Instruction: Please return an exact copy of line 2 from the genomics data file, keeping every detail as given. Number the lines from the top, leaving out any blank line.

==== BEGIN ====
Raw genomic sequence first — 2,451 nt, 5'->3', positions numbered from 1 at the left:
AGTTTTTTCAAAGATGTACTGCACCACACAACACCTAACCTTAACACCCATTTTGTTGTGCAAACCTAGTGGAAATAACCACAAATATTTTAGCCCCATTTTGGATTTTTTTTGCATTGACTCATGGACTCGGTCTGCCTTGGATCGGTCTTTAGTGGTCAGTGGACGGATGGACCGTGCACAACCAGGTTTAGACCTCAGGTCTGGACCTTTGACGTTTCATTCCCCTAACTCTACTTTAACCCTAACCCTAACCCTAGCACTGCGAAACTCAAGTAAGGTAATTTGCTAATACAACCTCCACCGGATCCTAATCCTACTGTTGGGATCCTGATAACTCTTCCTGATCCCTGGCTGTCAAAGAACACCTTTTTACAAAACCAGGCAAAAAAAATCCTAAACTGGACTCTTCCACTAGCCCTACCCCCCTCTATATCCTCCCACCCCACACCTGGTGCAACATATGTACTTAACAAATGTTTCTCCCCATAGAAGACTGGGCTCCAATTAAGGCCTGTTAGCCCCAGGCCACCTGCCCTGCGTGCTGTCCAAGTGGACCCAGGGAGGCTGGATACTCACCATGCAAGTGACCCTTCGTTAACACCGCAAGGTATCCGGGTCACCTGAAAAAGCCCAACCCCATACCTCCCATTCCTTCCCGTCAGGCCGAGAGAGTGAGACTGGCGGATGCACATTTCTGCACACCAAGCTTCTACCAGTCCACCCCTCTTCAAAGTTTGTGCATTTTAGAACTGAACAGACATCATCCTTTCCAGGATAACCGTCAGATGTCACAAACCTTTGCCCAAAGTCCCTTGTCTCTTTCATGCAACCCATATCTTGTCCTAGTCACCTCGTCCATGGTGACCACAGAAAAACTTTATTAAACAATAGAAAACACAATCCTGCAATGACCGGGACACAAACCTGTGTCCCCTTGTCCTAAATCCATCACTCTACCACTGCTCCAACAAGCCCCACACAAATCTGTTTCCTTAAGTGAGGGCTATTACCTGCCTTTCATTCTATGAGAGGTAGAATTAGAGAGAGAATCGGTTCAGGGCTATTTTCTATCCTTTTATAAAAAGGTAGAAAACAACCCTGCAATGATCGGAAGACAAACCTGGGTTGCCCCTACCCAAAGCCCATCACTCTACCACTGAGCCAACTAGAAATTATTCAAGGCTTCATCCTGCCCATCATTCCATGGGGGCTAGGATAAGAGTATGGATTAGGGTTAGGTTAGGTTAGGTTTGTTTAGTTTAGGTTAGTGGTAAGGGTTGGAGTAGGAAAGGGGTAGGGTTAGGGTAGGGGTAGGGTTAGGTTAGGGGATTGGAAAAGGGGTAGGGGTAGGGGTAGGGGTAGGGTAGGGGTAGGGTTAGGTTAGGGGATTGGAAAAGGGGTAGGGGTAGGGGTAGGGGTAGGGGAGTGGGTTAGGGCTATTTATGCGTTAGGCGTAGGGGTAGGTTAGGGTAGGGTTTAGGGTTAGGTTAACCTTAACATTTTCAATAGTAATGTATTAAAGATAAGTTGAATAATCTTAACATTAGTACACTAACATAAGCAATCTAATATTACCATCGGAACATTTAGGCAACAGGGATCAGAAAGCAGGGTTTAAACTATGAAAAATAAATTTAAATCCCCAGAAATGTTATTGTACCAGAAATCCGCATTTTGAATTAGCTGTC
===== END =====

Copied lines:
AGTTTTTTCAAAGATGTACTGCACCACACAACACCTAACCTTAACACCCATTTTGTTGTGCAAACCTAGTGGAAATAACCACAAATATTTTAGCCCCATTTTGGATTTTTTTTGCATTGACTCATGGACTCGGTCTGCCTTGGATCGGTCTTTAGTGGTCAGTGGACGGATGGACCGTGCACAACCAGGTTTAGACCTCAGGTCTGGACCTTTGACGTTTCATTCCCCTAACTCTACTTTAACCCTAACCCTAACCCTAGCACTGCGAAACTCAAGTAAGGTAATTTGCTAATACAACCTCCACCGGATCCTAATCCTACTGTTGGGATCCTGATAACTCTTCCTGATCCCTGGCTGTCAAAGAACACCTTTTTACAAAACCAGGCAAAAAAAATCCTAAACTGGACTCTTCCACTAGCCCTACCCCCCTCTATATCCTCCCACCCCACACCTGGTGCAACATATGTACTTAACAAATGTTTCTCCCCATAGAAGACTGGGCTCCAATTAAGGCCTGTTAGCCCCAGGCCACCTGCCCTGCGTGCTGTCCAAGTGGACCCAGGGAGGCTGGATACTCACCATGCAAGTGACCCTTCGTTAACACCGCAAGGTATCCGGGTCACCTGAAAAAGCCCAACCCCATACCTCCCATTCCTTCCCGTCAGGCCGAGAGAGTGAGACTGGCGGATGCACATTTCTGCACACCAAGCTTCTACCAGTCCACCCCTCTTCAAAGTTTGTGCATTTTAGAACTGAACAGACATCATCCTTTCCAGGATAACCGTCAGATGTCACAAACCTTTGCCCAAAGTCCCTTGTCTCTTTCATGCAACCCATATCTTGTCCTAGTCACCTCGTCCATGGTGACCACAGAAAAACTTTATTAAACAATAGAAAACACAATCCTGCAATGACCGGGACACAAACCTGTGTCCCCTTGTCCTAAATCCATCACTCTACCACTGCTCCAACAAGCCCCACACAAATCTGTTTCCTTAAGTGAGGGCTATTACCTGCCTTTCATTCTATGAGAGGTAGAATTAGAGAGAGAATCGGTTCAGGGCTATTTTCTATCCTTTTATAAAAAGGTAGAAAACAACCCTGCAATGATCGGAAGACAAACCTGGGTTGCCCCTACCCAAAGCCCATCACTCTACCACTGAGCCAACTAGAAATTATTCAAGGCTTCATCCTGCCCATCATTCCATGGGGGCTAGGATAAGAGTATGGATTAGGGTTAGGTTAGGTTAGGTTTGTTTAGTTTAGGTTAGTGGTAAGGGTTGGAGTAGGAAAGGGGTAGGGTTAGGGTAGGGGTAGGGTTAGGTTAGGGGATTGGAAAAGGGGTAGGGGTAGGGGTAGGGGTAGGGTAGGGGTAGGGTTAGGTTAGGGGATTGGAAAAGGGGTAGGGGTAGGGGTAGGGGTAGGGGAGTGGGTTAGGGCTATTTATGCGTTAGGCGTAGGGGTAGGTTAGGGTAGGGTTTAGGGTTAGGTTAACCTTAACATTTTCAATAGTAATGTATTAAAGATAAGTTGAATAATCTTAACATTAGTACACTAACATAAGCAATCTAATATTACCATCGGAACATTTAGGCAACAGGGATCAGAAAGCAGGGTTTAAACTATGAAAAATAAATTTAAATCCCCAGAAATGTTATTGTACCAGAAATCCGCATTTTGAATTAGCTGTC